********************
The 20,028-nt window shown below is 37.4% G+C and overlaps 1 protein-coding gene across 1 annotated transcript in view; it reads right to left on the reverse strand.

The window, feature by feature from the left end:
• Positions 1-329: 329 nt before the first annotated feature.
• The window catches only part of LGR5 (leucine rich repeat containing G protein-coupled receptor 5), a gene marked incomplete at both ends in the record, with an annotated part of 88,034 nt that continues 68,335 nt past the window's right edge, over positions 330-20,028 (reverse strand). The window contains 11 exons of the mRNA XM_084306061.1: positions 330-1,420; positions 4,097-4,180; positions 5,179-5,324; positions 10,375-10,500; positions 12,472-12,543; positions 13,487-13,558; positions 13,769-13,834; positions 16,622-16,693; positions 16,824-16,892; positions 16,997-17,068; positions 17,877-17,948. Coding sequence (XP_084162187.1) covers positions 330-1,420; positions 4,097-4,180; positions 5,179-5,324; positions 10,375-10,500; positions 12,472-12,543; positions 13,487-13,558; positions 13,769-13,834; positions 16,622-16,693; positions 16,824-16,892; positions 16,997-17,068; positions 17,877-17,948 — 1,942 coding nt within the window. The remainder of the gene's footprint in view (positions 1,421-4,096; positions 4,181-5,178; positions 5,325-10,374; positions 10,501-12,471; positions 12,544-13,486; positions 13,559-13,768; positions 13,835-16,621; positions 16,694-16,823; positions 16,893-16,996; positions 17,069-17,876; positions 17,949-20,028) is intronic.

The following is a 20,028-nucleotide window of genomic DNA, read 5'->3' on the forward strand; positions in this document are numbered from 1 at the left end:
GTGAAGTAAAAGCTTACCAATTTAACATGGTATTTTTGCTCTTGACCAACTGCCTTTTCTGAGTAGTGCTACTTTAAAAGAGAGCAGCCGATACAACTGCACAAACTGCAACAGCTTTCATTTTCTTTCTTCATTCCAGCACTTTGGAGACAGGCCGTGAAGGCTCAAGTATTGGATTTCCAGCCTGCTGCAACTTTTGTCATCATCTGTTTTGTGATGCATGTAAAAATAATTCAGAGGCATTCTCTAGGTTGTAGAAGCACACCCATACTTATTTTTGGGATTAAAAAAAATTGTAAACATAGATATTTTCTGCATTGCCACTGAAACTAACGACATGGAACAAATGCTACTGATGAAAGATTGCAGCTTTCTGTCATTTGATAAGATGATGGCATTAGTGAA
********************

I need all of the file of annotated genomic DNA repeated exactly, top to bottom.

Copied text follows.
The 20,028-nt window shown below is 37.4% G+C and overlaps 1 protein-coding gene across 1 annotated transcript in view; it reads right to left on the reverse strand.

The window, feature by feature from the left end:
• Positions 1-329: 329 nt before the first annotated feature.
• The window catches only part of LGR5 (leucine rich repeat containing G protein-coupled receptor 5), a gene marked incomplete at both ends in the record, with an annotated part of 88,034 nt that continues 68,335 nt past the window's right edge, over positions 330-20,028 (reverse strand). The window contains 11 exons of the mRNA XM_084306061.1: positions 330-1,420; positions 4,097-4,180; positions 5,179-5,324; positions 10,375-10,500; positions 12,472-12,543; positions 13,487-13,558; positions 13,769-13,834; positions 16,622-16,693; positions 16,824-16,892; positions 16,997-17,068; positions 17,877-17,948. Coding sequence (XP_084162187.1) covers positions 330-1,420; positions 4,097-4,180; positions 5,179-5,324; positions 10,375-10,500; positions 12,472-12,543; positions 13,487-13,558; positions 13,769-13,834; positions 16,622-16,693; positions 16,824-16,892; positions 16,997-17,068; positions 17,877-17,948 — 1,942 coding nt within the window. The remainder of the gene's footprint in view (positions 1,421-4,096; positions 4,181-5,178; positions 5,325-10,374; positions 10,501-12,471; positions 12,544-13,486; positions 13,559-13,768; positions 13,835-16,621; positions 16,694-16,823; positions 16,893-16,996; positions 17,069-17,876; positions 17,949-20,028) is intronic.

The following is a 20,028-nucleotide window of genomic DNA, read 5'->3' on the forward strand; positions in this document are numbered from 1 at the left end:
GTGAAGTAAAAGCTTACCAATTTAACATGGTATTTTTGCTCTTGACCAACTGCCTTTTCTGAGTAGTGCTACTTTAAAAGAGAGCAGCCGATACAACTGCACAAACTGCAACAGCTTTCATTTTCTTTCTTCATTCCAGCACTTTGGAGACAGGCCGTGAAGGCTCAAGTATTGGATTTCCAGCCTGCTGCAACTTTTGTCATCATCTGTTTTGTGATGCATGTAAAAATAATTCAGAGGCATTCTCTAGGTTGTAGAAGCACACCCATACTTATTTTTGGGATTAAAAAAAATTGTAAACATAGATATTTTCTGCATTGCCACTGAAACTAACGACATGGAACAAATGCTACTGATGAAAGATTGCAGCTTTCTGTCATTTGATAAGATGATGGCATTAGTGAA